Thursday, May 31, 2012

My Poster Obsession--Finally Organized

It's time to face facts. I have an obsession with teaching posters. I have posters for just about every topic I teach, even  after purging the extra stuff. "Great! Plenty of visual aids!" You might be thinking. And you'd be right, except for one thing:
Would YOU pull those boxes out for one poster you're only using for a week? Yeah, me neither. Oh, I had great intentions, but with time constraints and just about anything I need available at the click of the mouse, I just didn't do it. This bothers me because I do want to use the things I've taken time to make or purchase. 

So, I came up with a great solution that keeps everything I need easily accessible and organized. I chunked those big, bulky boxes (where I'm constantly losing things in the bottom), and decided to stand the cardboard files in my closet. Here's how I organized it:

  1. Take pictures of each folder's contents. I started by taking each file folder out of the box and laying them out on the floor of my classroom. One folder at a time, I laid out the contents and took a picture using my iPhone. I then emailed the photos to myself so I could print them. I organize my poster files according to subject, rather than month. I like to have all of my science together, math together, etc...
  2. Arrange all the posters so they are facing the same direction. Any small items not in a bag I placed in a manila envelope. I especially like that the finished product has all of my posters standing up, so there's no more "sideways head" when I'm trying to see what's in those pesky boxes.

3. Tape the pictures on the cardboard folders.I taped mine on the upper right-hand corner because I know that is the place I will most likely look when I open my closet door. I also made another copy of the pictures and taped them to the top, inside of the folders. 

4. Place the folders in the closet. I put the items that I rarely use on the far right. I stood the file folders up so the folded corner would be on the left and the openings would be on the bottom, top, and right side, sort of like a book. I also placed the rolled posters on top of everything because they're too large to fit in the folders.

The finished product leaves my teaching posters in a place where they're easy to get to, easy to find, and easy to put away!

Tuesday, May 29, 2012

I Conquered Computer Cable Chaos!

Finally! I've found a simple, cheap solution for all of those messy computer cables. This took me a really long time, but I'm proud of the finished product:

Step 1: Shut down the computers, untangle the cords, and label them. I used used some labels I made with our school logo on them and got for free on VistaPrint:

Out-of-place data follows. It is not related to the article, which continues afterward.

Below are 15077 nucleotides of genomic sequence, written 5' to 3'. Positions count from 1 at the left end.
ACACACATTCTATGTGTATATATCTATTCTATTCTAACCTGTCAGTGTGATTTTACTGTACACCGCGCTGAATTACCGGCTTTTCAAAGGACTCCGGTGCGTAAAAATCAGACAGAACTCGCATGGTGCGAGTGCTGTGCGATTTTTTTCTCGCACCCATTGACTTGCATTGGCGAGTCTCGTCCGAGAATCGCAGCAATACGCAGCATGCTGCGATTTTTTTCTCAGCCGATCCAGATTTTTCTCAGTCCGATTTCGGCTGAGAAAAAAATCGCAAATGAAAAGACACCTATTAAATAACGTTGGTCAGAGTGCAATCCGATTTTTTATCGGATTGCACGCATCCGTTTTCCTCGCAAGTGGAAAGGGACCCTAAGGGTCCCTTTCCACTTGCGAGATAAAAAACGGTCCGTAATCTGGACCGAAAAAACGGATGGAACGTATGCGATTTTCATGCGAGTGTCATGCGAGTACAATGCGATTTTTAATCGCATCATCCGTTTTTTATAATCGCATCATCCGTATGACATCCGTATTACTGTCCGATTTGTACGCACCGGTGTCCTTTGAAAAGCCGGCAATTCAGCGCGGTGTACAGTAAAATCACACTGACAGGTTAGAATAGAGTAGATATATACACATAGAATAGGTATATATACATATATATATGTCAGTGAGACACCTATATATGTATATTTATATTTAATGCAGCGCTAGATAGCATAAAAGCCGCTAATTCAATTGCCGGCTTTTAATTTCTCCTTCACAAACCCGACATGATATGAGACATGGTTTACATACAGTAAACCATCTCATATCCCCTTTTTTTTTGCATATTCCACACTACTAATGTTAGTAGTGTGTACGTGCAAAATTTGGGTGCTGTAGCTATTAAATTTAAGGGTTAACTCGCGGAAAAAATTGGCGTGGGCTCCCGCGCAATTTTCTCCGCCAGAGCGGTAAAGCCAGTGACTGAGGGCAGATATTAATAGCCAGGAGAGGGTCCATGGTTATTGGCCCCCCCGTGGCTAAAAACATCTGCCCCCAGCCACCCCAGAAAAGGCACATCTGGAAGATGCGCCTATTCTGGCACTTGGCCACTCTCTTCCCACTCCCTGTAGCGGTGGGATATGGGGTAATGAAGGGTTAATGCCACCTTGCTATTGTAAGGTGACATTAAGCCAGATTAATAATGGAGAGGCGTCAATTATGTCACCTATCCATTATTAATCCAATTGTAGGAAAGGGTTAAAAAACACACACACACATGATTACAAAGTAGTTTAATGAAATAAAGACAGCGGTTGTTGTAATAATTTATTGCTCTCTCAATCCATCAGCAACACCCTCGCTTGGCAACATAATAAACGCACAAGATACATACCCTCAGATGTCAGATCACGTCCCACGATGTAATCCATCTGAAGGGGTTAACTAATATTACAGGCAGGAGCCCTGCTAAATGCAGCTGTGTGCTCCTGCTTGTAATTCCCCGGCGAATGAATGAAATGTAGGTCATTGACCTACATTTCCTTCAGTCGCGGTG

Step 2: Use twist ties or velcro to bind cords together. Some of them I had to double back on themselves because they were too long.
Step 3: (The genius part I wish I could take credit for but read it online somewhere...?): Use foam pipe insulation to cover the mess!

I didn't think to take a before picture, but trust me---the change is remarkable! I used the same trick for the computer at my desk, and it is so nice to NOT see the tangle of cords all the time.

Monday, May 14, 2012

Area of a Name

My kids loved this activity! After a short review on area, I had my students draw their names in block letters and calculate the area of each letter. They then found the total area of their names. 

I found this fun idea on Kelley's blog, Buggy for Second Grade. She has loads of great ideas!Thanks, Kelley!

Wow! Nominated for Fascination Award!

I was humbled and honored to receive an email notification saying that my blog was nominated for the 2012 Fascination Award. I'm so excited! The Fascination Awards are an "annual collection of the web's most inspirational and thought-provoking blogs," as voted on by readers. Voting starts today, and I would really appreciate your vote! I don't know who nominated me, but I'd like to give whoever you are a HUGE THANK YOU!
Accelerated Degree Programs

Tuesday, May 8, 2012

Songify-Way Too Cool!

If you haven't gotten the free Songify app yet (iPod, iPad, iPhone), you should go right now and download it! A friend of mine, Julie D. Ramsay, shared it at EdCamp Birmingham this past weekend and I could hardly wait to try it with my 4th graders. Basically, you record yourself talking and Songify takes your words and mixes them with music and turns it into a song. It even auto tunes the voice, so it sounds really interesting. My kids were hooked! We used it to Songify some poetry they wrote:  

A few weeks ago I posted about a poem one of my students wrote about ActivExpressions. Here's the same poem on Songify: ActivExpression, ActivExpression.

Monday, May 7, 2012

Twitter in Elementary Classrooms? You Bet!

Elementary students tweeting? In many classrooms around the country and the world the answer is a resounding "Yes!" I've been using twitter as a professional learning tool for several years now, and even as an outreach to parents through my classroom twitter, but I just (today) started actually letting my 4th graders tweet.